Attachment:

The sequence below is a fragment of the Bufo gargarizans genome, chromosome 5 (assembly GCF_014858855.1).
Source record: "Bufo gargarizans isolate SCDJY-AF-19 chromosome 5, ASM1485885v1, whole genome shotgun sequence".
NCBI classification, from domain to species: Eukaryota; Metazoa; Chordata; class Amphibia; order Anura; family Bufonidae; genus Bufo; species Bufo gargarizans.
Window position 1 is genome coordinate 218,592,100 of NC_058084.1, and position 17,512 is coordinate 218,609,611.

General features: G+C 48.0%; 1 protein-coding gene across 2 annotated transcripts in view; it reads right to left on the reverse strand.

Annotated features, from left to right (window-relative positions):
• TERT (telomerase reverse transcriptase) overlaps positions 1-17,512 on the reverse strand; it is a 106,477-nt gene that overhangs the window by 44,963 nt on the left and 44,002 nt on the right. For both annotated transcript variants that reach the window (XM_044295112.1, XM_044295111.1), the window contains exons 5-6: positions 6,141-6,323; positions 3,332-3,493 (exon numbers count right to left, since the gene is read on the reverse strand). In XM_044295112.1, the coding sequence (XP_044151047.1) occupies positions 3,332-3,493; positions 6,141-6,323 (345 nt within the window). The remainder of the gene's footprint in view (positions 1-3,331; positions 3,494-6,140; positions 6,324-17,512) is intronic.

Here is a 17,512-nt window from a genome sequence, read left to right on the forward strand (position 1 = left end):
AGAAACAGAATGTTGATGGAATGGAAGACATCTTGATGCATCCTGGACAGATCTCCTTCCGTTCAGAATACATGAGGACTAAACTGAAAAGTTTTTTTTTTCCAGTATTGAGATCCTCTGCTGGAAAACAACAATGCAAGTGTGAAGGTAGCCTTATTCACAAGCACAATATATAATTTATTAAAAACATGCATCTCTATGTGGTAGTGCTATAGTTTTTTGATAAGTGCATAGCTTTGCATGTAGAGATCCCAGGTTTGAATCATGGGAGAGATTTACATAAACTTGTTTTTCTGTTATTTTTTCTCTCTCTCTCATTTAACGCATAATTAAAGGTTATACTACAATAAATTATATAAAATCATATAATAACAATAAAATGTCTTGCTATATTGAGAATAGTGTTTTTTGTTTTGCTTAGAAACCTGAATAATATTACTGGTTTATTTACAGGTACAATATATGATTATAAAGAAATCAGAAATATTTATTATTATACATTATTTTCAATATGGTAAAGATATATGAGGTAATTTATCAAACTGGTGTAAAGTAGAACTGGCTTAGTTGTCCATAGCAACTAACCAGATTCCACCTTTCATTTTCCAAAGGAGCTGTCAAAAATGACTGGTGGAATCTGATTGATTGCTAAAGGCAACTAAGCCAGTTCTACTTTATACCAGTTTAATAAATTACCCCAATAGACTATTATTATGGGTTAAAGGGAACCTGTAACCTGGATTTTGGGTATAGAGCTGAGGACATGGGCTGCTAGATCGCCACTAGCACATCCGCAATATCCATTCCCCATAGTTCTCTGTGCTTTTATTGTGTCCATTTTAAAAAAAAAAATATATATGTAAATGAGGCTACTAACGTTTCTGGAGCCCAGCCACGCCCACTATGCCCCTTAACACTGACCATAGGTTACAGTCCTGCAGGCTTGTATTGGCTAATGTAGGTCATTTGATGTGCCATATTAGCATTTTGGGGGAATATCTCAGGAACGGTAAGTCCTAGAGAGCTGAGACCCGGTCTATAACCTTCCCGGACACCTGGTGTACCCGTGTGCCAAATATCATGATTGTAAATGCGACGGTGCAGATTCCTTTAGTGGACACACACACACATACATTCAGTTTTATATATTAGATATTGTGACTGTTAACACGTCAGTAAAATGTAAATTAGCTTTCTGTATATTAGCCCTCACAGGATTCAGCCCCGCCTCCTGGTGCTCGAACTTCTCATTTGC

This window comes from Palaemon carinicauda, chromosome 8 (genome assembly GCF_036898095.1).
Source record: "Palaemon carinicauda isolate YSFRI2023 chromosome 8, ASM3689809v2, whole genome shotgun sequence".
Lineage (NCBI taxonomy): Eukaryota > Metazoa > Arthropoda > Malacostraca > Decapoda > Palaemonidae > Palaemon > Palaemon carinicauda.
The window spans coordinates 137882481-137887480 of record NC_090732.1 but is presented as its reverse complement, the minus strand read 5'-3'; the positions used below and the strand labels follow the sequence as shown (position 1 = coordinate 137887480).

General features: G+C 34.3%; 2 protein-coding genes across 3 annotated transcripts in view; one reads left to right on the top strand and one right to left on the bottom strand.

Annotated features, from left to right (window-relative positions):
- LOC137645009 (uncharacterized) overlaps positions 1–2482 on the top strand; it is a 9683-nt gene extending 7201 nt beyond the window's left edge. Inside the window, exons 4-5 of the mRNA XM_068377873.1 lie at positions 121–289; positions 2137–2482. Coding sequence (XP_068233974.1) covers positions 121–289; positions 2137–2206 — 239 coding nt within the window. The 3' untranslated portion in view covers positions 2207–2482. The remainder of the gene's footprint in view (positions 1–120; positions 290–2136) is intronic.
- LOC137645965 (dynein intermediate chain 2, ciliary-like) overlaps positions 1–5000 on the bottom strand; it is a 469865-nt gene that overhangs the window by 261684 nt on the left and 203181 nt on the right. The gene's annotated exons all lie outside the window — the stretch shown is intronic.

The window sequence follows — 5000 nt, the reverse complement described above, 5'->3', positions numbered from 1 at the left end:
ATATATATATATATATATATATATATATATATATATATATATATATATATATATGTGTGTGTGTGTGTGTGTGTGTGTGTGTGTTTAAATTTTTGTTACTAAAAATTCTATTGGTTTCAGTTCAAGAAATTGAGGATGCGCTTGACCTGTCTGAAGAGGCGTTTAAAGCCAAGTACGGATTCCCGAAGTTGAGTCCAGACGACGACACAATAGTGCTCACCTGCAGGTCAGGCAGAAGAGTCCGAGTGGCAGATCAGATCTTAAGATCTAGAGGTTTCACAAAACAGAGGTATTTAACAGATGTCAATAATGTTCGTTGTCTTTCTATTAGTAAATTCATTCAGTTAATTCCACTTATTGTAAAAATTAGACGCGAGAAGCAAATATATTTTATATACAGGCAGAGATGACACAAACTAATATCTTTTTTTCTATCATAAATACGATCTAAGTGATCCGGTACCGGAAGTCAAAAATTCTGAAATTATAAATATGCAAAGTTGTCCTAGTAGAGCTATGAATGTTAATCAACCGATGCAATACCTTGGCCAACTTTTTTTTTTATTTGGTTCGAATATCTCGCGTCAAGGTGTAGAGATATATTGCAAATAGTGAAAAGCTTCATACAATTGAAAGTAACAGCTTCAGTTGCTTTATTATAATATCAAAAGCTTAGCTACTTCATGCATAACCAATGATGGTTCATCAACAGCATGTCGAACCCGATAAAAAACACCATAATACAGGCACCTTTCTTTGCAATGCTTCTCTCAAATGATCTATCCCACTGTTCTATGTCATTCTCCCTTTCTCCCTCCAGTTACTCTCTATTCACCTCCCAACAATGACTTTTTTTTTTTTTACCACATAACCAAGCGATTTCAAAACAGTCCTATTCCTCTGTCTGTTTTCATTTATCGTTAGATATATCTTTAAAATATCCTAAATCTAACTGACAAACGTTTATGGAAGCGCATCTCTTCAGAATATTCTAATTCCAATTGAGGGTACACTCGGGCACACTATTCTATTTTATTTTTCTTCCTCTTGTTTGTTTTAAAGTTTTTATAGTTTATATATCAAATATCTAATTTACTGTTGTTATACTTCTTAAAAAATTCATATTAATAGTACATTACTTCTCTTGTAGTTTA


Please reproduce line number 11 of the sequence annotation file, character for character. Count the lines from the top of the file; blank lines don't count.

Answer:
Source record: "Palaemon carinicauda isolate YSFRI2023 chromosome 8, ASM3689809v2, whole genome shotgun sequence".